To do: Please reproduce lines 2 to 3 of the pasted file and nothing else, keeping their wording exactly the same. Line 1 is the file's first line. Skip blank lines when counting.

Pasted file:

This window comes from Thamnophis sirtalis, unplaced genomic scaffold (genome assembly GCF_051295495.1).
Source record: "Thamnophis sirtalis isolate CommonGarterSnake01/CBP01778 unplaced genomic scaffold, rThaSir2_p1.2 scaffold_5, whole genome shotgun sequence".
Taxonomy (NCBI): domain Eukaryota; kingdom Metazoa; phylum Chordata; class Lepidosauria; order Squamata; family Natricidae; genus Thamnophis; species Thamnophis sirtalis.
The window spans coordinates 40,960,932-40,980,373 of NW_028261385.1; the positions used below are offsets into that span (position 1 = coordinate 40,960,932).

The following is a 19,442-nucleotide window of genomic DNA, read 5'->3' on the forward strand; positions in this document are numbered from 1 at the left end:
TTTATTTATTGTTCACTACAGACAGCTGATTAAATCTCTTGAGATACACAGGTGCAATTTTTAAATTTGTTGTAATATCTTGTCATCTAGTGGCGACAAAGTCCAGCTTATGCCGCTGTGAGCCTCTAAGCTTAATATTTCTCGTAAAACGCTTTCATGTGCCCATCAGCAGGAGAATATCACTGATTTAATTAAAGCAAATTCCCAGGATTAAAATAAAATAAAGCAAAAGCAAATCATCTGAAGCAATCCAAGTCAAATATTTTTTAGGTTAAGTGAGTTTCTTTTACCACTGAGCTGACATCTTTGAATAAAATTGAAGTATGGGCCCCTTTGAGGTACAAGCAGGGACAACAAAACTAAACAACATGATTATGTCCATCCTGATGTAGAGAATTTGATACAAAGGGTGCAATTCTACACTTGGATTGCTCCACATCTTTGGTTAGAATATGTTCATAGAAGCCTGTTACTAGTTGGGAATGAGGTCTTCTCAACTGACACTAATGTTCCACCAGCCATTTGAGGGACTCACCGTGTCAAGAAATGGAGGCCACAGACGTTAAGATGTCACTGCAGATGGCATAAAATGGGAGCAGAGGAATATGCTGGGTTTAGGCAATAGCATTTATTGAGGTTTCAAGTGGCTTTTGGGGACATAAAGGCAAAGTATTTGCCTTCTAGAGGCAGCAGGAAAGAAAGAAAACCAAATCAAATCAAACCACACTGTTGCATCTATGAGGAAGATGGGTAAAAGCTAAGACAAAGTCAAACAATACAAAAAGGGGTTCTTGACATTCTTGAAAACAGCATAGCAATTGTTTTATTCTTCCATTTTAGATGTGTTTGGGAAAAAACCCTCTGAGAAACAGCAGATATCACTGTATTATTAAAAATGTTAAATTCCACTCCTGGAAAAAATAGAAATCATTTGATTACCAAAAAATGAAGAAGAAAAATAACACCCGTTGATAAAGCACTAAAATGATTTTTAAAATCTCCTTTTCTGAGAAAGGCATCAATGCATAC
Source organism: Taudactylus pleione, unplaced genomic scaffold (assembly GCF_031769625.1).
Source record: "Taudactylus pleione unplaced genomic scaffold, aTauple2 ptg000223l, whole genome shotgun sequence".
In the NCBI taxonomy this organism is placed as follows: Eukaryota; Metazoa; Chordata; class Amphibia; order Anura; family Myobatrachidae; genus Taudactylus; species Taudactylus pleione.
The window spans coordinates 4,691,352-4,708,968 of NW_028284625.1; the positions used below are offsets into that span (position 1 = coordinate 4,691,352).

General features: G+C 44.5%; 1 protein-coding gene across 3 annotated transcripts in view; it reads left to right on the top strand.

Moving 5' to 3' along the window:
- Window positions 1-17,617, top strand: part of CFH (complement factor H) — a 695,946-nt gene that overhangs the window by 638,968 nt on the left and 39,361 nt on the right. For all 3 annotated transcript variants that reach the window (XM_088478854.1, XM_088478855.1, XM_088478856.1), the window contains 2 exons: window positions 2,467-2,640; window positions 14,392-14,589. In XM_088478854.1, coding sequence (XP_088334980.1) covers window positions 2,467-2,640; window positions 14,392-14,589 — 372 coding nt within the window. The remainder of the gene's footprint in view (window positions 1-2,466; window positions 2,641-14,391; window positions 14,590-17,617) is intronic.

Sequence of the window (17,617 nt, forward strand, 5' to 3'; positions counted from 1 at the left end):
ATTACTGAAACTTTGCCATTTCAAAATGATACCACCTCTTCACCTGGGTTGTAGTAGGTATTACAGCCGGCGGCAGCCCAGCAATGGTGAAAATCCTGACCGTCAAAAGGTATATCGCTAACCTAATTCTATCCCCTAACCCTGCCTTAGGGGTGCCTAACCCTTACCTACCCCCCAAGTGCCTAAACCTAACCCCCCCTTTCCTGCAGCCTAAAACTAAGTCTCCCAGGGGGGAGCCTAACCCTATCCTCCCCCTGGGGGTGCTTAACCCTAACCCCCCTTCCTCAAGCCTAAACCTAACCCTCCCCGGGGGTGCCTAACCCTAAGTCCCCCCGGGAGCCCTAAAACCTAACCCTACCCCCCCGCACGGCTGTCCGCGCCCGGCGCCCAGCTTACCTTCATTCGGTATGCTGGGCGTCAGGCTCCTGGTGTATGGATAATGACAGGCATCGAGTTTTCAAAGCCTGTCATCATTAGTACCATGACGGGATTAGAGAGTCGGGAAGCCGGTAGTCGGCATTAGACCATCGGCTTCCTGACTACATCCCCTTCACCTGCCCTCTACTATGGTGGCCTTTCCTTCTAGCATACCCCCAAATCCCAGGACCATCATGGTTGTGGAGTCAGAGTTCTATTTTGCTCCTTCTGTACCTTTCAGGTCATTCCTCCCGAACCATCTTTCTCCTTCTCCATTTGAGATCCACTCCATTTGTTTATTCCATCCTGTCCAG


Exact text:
Source record: "Thamnophis sirtalis isolate CommonGarterSnake01/CBP01778 unplaced genomic scaffold, rThaSir2_p1.2 scaffold_5, whole genome shotgun sequence".
Taxonomy (NCBI): domain Eukaryota; kingdom Metazoa; phylum Chordata; class Lepidosauria; order Squamata; family Natricidae; genus Thamnophis; species Thamnophis sirtalis.